Bates students stage protest following faculty restructuring

On Feb. 25, the student Representative Assembly at Bates College passed a vote of no confidence towards their administration. The vote, directed specifically at President Clayton Spencer and Vice President of Student Affairs and Dean of Students Josh McIntosh, comes after an increase in students’ frustration with a lack of transparency in the administration.

This issue was brought to the forefront earlier this week when McIntosh announced via email that both the Assistant Dean of Students Keith Tannenbaum and the Associate Dean of Students Holly Gurney will be leaving the College at the end of this year. In an article, Bates’s The Student staff described the two deans as “more than administrators; they are colleagues and friends who are there for us when we need them.”

There is much debate over the imminent departure of Gurney and Tannenbaum—and, specifically, whether it is a result of administrative restructuring or of their own decisions to retire. According to The Student, similar emails announcing the end of faculty members’ careers at the College have been making frequent appearances in students’ email inboxes.

However, many students “feel that they are left in the dark about most of these issues while being notified about them without transparent explanations explaining the rational behind [the administration’s] decisions,” according to the article. Additionally, the emails are said to include little to no detail on how the faculty members’ lost positions will be compensated for.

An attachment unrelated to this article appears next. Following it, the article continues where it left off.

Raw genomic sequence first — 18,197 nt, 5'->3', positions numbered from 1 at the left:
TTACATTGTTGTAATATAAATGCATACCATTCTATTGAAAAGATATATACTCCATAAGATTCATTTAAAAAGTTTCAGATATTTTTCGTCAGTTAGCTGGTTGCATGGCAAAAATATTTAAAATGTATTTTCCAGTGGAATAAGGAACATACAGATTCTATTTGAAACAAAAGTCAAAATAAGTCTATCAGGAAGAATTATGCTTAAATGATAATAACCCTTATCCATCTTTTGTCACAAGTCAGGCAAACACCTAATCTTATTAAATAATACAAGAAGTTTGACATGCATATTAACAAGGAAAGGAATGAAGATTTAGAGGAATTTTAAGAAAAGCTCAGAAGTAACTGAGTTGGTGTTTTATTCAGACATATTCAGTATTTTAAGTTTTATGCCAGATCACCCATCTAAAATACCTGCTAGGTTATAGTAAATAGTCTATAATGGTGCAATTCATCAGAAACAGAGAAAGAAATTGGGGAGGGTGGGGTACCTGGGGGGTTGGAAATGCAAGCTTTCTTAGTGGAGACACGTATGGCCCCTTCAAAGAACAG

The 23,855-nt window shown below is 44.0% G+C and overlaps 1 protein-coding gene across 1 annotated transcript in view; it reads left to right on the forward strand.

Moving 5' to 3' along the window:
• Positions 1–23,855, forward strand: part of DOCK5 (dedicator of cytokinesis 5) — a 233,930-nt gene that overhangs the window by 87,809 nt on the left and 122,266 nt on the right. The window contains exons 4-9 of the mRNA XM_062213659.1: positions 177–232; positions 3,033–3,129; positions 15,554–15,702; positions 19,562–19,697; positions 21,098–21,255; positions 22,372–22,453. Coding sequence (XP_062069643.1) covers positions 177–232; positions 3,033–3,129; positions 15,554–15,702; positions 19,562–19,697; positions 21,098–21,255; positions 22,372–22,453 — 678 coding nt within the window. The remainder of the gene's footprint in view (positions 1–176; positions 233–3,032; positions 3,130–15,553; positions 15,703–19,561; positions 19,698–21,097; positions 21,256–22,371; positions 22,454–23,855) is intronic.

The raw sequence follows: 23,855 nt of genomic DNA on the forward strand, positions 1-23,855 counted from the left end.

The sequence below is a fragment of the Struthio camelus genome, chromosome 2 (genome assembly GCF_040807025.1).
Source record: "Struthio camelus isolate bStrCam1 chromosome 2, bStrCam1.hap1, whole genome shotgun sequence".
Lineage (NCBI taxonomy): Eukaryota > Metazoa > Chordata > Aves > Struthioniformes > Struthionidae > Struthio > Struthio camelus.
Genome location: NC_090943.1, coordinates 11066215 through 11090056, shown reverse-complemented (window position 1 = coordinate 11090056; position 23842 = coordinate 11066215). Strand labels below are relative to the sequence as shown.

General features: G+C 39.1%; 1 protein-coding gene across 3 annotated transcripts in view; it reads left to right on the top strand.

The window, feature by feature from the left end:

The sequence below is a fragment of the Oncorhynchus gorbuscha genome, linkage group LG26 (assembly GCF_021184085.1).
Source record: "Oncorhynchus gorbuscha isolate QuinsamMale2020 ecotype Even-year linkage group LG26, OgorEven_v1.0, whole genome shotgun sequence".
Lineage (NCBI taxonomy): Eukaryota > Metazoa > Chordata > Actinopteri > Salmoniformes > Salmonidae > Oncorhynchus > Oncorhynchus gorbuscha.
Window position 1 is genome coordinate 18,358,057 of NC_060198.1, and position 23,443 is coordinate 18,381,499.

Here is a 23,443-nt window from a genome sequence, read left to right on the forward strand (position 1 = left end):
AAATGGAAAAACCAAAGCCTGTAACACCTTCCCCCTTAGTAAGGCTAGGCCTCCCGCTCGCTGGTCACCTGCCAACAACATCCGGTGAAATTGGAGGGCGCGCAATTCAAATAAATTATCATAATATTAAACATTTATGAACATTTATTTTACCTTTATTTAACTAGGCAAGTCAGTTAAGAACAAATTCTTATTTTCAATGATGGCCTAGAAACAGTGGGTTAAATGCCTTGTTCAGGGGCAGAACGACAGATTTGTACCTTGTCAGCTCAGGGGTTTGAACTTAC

In a meeting on Feb. 25, Spencer stated his belief that “it is not reasonable for students to be involved in organizational and personnel issues,” in response to the recent controversies.
The Student staff expressed their opposition to Spencer in an editorial, noting that since “the institution includes students on search committees for prospective faculty,” it should apply the same logic to including them in the “decision-making bodies that ultimately oust people from their jobs.”

After announcing the no confidence vote, which only two of 22 members voted against, the Bates College Student Government (BCSG) reiterated what influenced their bold decision. In their statement, BCSG said that while their vote carries “no practical weight,” it should “be seen as a powerful rebuke of the College administration by the student body and their representatives.”

Spencer responded to the BCSG with his own statement, in which he said, “I’m sorry about the vote, and I take it seriously because it suggests that there is a gap between this important work and the perceptions of a group of students on campus.”

On March 1, a group of students expressed their outrage in a very public fashion. The students let down a banner in the Perry Atrium that read “RETIREMENT, RESTRUCTURING,” followed by a list of recently departed faculty and the phrase “…WHO’S NEXT?”

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